Ida's face did not soften. The man was her lover, for, though he had not declared himself, she was quite aware of that, and she was his partisan and very jealous of his credit. It was difficult to forgive those who had injured him, and these people in England had shown him scant consideration, and had spoken of him slightingly to her, a stranger. He noticed her expression and changed the subject.

"I have fancied now and then that you must have said something remarkably in my favor that day at Scarthwaite," he said. "I never quite understood what brought up the subject, but Julia once referred to a picture."

Ida laughed softly.

"I'm afraid I wasn't very tactful, and I shouldn't be astonished if your people still regard me as a partly-civilized Colonial. Anyway, there was a picture-a rather striking one. Do you remember Arabella's' making a sketch of you with the ax?"

"I certainly do. She wasn't complimentary in some of her remarks. She called me wooden. But the picture?"

"Would you like to see it before you go?"

Weston glanced at her sharply, and she nodded, while a faint trace of color crept into her face.

"Yes," she said. "I have it here. I made Arabella give it to me."

She saw the man set his lips, for it seemed scarcely probable to him that a young woman who begged for the picture of a man would do so merely because she desired to possess it as a work of art. Besides, he felt, and in this he was to some extent correct, that she had intended the admission to be provocative. He was, however, a man with a simple code which forbade his making any attempt to claim this woman's love while it was possible that in a few months he might once more become a wandering outcast. He sat still for a moment or two, and it seemed to Ida, who watched him quietly, that he had worn much the same look when he stood beside the helpless Grenfell, gripping the big ax. This was really the fact, though he now entered upon a sterner struggle than he had been ready to engage in then. Once more he was endeavoring to do what it seemed to him right.

"Miss Kinnaird would have been better employed if she had painted the big snow peak with the lake at its feet," he said at length.

Ida abandoned the attempt to move him. She had yielded to a momentary impulse, but she was too proud to persist.

"Well," she said, "that peak certainly was rather wonderful. You remember it?"

"Yes," said Weston with injudicious emphasis; "I remember everything about that camp. I can see the big black firs towering above the still water-and you were sitting where the light came slanting in between them. You wore that gray fishing suit with the belt round it, and you had your hat off. The light made little gold gleams in your hair that matched the warm red glow on the redwood behind you-and you had burst the strap of one little shoe."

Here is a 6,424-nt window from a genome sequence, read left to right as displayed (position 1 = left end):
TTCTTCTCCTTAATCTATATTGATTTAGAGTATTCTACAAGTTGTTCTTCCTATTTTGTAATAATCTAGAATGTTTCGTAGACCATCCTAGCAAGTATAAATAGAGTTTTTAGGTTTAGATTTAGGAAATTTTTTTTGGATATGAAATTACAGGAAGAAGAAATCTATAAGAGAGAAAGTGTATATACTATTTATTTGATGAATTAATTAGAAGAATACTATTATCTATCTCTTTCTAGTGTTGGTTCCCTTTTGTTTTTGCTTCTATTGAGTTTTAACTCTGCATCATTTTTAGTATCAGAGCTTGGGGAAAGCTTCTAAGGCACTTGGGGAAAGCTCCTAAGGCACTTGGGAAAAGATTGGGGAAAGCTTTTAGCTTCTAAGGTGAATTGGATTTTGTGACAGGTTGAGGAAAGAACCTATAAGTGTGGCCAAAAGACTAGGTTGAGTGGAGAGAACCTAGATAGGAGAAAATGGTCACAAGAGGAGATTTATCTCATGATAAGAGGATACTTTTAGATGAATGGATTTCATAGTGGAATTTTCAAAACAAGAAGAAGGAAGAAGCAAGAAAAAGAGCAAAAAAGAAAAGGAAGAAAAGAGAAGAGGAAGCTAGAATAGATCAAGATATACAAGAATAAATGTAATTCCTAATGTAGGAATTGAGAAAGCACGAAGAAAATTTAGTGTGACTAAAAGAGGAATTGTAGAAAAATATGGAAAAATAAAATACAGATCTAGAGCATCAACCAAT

"Haven't you overlooked Arabella?" suggested Ida, who realized that his memory was significantly clear.

"Miss Kinnaird?" said Weston. "Of course, she was with you-but it's rather curious that she's quite shadowy. I don't quite seem to fix her, though I have a notion that she didn't fit in. She was out of key."

"That," laughed Ida, "was probably the result of wearing a smart English skirt. Do you remember the day you fell down and broke her parasol, and what you said immediately afterward about women's fripperies?"

"I didn't know that I had an audience," explained Weston, with his eyes twinkling. "I certainly remember that when you fancied that I had hurt myself you would have carried half the things over the portage if I had let you. We went fishing that evening. There was one big trout that broke you in the pool beneath the rapid. The scent of the firs was wonderful."

She led him on with a few judicious questions and suggestions, and for half an hour they talked of thundering rivers, still lakes and shadowy bush. He remembered everything, and, without intending to do so, he made it clear that in every vivid memory she was the prominent figure. It was here she had hooked a big trout, and there she had, under his directions, run a canoe down an easy rapid. She had enjoyed all that the great cities had to offer, but as she listened to him she sighed for the silence of the pine-scented bush.

At last he rose with a deprecatory smile.

"I'm afraid I've rather abused your patience," he said; "and I have to call on Wannop about the mine."

"You have told me nothing about it," said Ida. "How is it getting on?"

A shadow crept into Weston's face.

"There isn't very much to tell, and it was a relief to get it out of my mind for an hour or so. As a matter of fact, it's by no means getting on as we should like it."

Then, after another word or two, he took up his hat and left her.